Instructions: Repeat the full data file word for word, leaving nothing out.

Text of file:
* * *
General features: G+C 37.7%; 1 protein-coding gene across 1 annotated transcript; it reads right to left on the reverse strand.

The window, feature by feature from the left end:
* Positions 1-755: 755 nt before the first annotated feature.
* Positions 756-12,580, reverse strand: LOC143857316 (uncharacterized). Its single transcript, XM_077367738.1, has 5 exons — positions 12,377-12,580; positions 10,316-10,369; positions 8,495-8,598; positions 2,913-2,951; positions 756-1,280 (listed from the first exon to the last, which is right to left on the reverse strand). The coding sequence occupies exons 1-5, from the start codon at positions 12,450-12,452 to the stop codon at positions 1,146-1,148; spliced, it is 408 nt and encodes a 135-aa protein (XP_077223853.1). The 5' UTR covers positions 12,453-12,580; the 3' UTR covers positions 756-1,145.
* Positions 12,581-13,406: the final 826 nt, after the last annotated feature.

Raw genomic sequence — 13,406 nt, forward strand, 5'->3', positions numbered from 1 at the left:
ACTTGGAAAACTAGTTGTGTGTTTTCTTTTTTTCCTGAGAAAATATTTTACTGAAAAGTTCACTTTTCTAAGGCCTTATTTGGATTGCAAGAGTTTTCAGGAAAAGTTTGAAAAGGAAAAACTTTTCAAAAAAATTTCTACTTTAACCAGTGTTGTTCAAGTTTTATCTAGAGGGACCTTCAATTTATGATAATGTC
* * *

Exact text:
General features: G+C 37.7%; 1 protein-coding gene across 1 annotated transcript; it reads right to left on the reverse strand.

The window, feature by feature from the left end:
* Positions 1-755: 755 nt before the first annotated feature.
* Positions 756-12,580, reverse strand: LOC143857316 (uncharacterized). Its single transcript, XM_077367738.1, has 5 exons — positions 12,377-12,580; positions 10,316-10,369; positions 8,495-8,598; positions 2,913-2,951; positions 756-1,280 (listed from the first exon to the last, which is right to left on the reverse strand). The coding sequence occupies exons 1-5, from the start codon at positions 12,450-12,452 to the stop codon at positions 1,146-1,148; spliced, it is 408 nt and encodes a 135-aa protein (XP_077223853.1). The 5' UTR covers positions 12,453-12,580; the 3' UTR covers positions 756-1,145.
* Positions 12,581-13,406: the final 826 nt, after the last annotated feature.

Raw genomic sequence — 13,406 nt, forward strand, 5'->3', positions numbered from 1 at the left:
ACTTGGAAAACTAGTTGTGTGTTTTCTTTTTTTCCTGAGAAAATATTTTACTGAAAAGTTCACTTTTCTAAGGCCTTATTTGGATTGCAAGAGTTTTCAGGAAAAGTTTGAAAAGGAAAAACTTTTCAAAAAAATTTCTACTTTAACCAGTGTTGTTCAAGTTTTATCTAGAGGGACCTTCAATTTATGATAATGTC